Hurray! Some MORE good news since I learned about Y2K!greenspun.com : LUSENET : TimeBomb 2000 (Y2000) : One Thread
HELP! Is this article turgid regurgitated male bovine fecal matter? Or is it a factual scientific study which arrives at a correct conclusion? I really need to know so I don't become schizoid.
-- fly .:. (.@...), January 31, 1999
Uh, what article???? ben
-- ben (firstname.lastname@example.org), January 31, 1999.
Sorry, was distracted by my growling stomach. Thought I could gorge on this stuff but it was artificial.
Buzzing to the next pile.
-- fly .:. (.@...), January 31, 1999.
This isn't "good news". Its just a bunch of the same old happy face crap that has been spewing from the pollyannas for months. They say:
Our Predictions for January 1, 2000
By now you have guessed it, but for the record, here it is:
1) No significant utility failures (power, phones, internet, water, sewer, etc. will not be shut off).
2) No inadvertent missile launches; no airplane crashes; and only the usual daily attrition of microwave ovens.
Make a joke out of the issue.
3) Your television, VCR and computer will still work.
Downplay the significance.
4) What Y2k-panicked people will do, we haven't the slightest idea.
uh, riot, loot, burn, kill, starve, die...for starters.
Our Recommendations for Action in 2000
1) Don't leave your PC running during Y2k rollover (midnight on December 31, 1999). The first time you use your computer after rollover, check to make sure the date is correct. If not, fix it. (You can do this by opening the "Date/Time" Control Panel in Windows or by typing DATE at the DOS prompt.)
Yes, failure to do this may mean you will have to reload Windows 95 before you can play Quake again.
2) If your computer applications do anything that depends on dates, back up your data files and take some extra time to make sure things are being done correctly.
The world's banks will be doing this, but most of them will have no y2k compliant system to reload them onto.
3) You can read about other ways to protect your PC at http://www.ghsport.com/public/y2k2do.htm -- but these advanced safeguards won't be worth the effort for most PC owners.
Yeah...go back to watching the football game.
4) Don't forget to write the new year on your checks (00 will do).
This is the most important one. Everyone knows the catastrophes that result from getting the year wrong on a check.
So, don't worry - be happy. 01/01/00 will come and go like nothing happened. Ignore those government leaders and experts that are advising you to get cash and have a months supply of food and water. They just don't get it. They're scaremongers.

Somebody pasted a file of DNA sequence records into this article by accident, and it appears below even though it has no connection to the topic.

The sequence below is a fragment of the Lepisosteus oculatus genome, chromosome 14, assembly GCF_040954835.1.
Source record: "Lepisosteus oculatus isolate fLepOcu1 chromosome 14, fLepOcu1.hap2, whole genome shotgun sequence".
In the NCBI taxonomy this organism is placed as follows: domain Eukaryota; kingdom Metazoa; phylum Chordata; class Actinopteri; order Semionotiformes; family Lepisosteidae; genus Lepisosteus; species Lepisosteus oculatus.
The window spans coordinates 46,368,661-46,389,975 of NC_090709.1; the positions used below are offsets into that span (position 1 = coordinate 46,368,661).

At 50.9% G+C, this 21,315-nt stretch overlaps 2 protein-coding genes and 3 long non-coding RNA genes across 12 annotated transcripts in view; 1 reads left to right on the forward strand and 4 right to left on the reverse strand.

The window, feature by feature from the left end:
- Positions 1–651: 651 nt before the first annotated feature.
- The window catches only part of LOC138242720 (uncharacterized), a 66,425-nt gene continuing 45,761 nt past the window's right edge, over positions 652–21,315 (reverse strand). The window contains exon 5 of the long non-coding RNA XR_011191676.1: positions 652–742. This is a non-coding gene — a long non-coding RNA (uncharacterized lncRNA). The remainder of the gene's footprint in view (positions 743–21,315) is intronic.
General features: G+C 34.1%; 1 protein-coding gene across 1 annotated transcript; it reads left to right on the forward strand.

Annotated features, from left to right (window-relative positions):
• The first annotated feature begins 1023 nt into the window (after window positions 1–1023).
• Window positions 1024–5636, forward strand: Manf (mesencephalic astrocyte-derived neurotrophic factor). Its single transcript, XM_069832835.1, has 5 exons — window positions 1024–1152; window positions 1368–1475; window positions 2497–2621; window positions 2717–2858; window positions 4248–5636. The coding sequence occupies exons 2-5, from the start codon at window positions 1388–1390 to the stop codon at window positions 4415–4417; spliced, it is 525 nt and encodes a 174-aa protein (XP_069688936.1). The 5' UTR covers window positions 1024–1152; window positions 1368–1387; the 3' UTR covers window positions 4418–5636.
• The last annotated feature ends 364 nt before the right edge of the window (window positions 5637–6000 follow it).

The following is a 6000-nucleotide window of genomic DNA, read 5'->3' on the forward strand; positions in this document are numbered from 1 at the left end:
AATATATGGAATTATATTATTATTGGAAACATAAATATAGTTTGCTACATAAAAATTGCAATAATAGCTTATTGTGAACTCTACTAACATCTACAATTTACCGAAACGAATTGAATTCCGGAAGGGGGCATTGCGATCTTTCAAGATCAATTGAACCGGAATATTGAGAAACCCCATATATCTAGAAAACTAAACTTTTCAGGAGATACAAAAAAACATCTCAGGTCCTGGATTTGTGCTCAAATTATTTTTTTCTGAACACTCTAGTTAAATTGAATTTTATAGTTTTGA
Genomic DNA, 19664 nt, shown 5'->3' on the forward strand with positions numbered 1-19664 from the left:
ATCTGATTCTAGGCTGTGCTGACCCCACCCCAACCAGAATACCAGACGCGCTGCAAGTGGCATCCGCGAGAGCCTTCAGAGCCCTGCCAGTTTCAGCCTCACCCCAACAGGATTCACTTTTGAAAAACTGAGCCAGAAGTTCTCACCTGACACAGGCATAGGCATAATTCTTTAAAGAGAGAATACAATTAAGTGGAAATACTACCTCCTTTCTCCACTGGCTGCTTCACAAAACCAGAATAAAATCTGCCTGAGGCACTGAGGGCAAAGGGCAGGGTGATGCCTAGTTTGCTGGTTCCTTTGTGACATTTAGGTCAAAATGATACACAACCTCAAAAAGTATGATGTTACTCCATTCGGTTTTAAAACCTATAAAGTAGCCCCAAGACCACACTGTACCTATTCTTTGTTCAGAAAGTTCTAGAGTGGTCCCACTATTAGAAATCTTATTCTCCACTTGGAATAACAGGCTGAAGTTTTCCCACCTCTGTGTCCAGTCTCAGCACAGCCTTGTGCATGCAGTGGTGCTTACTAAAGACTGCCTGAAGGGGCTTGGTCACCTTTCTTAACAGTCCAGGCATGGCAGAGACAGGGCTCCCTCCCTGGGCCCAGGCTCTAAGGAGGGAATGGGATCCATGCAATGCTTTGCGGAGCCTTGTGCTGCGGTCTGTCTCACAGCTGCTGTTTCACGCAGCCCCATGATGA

-- a (email@example.com), January 31, 1999.
Are you willing to bet your life and the lives of those you love against overwhelming data to the contrary of this web-site? If they're right, what'll you lose if you prepare? Maybe you'll just have a bit of extra food, water, etc., whatever. But, if you don't prepare and we're right, what'll you lose? Place your bet, NOW!
Not a gambler
-- Not.a.gambler (DiamondJim@Vegas.net), January 31, 1999.
I'm not a gambler either, I don't play the slots, lottery, or anything where I am going to lose money. I'm willing though to gamble on a 50/50 chance that the severity of a 7 on Y2K will happen. I don't have a thing to lose and everything to gain. I can use all that I have stored, and give some to my kids to make their life a little easier. I live in earthquake country and my odds are even greater than 50/50 for an earthquake to hit. I just don't want to be found wanting like those in Columbia. What I am preparing for is called being "prudent."
-- bardou (firstname.lastname@example.org), January 31, 1999.
Thanks fly. Well worth reading. It is better written than the average 'no big problem' argument. As a programmer, I understand, and in some cases, agree with their arguments. I do not agree with their conclusions however.
First, I realize that the authors were speaking to references in the press but I think we are wasting valuble time talking about VCRs, toasters and microwaves. They are quite correct when they state that most will work fine. But VCRs, toasters and microwaves are not the real issue here. Even if a tiny few don't work, so what? Not exactly life threatening. Let us keep our focus on the critical infrastructure (energy, communications, banking, transportation, etc.)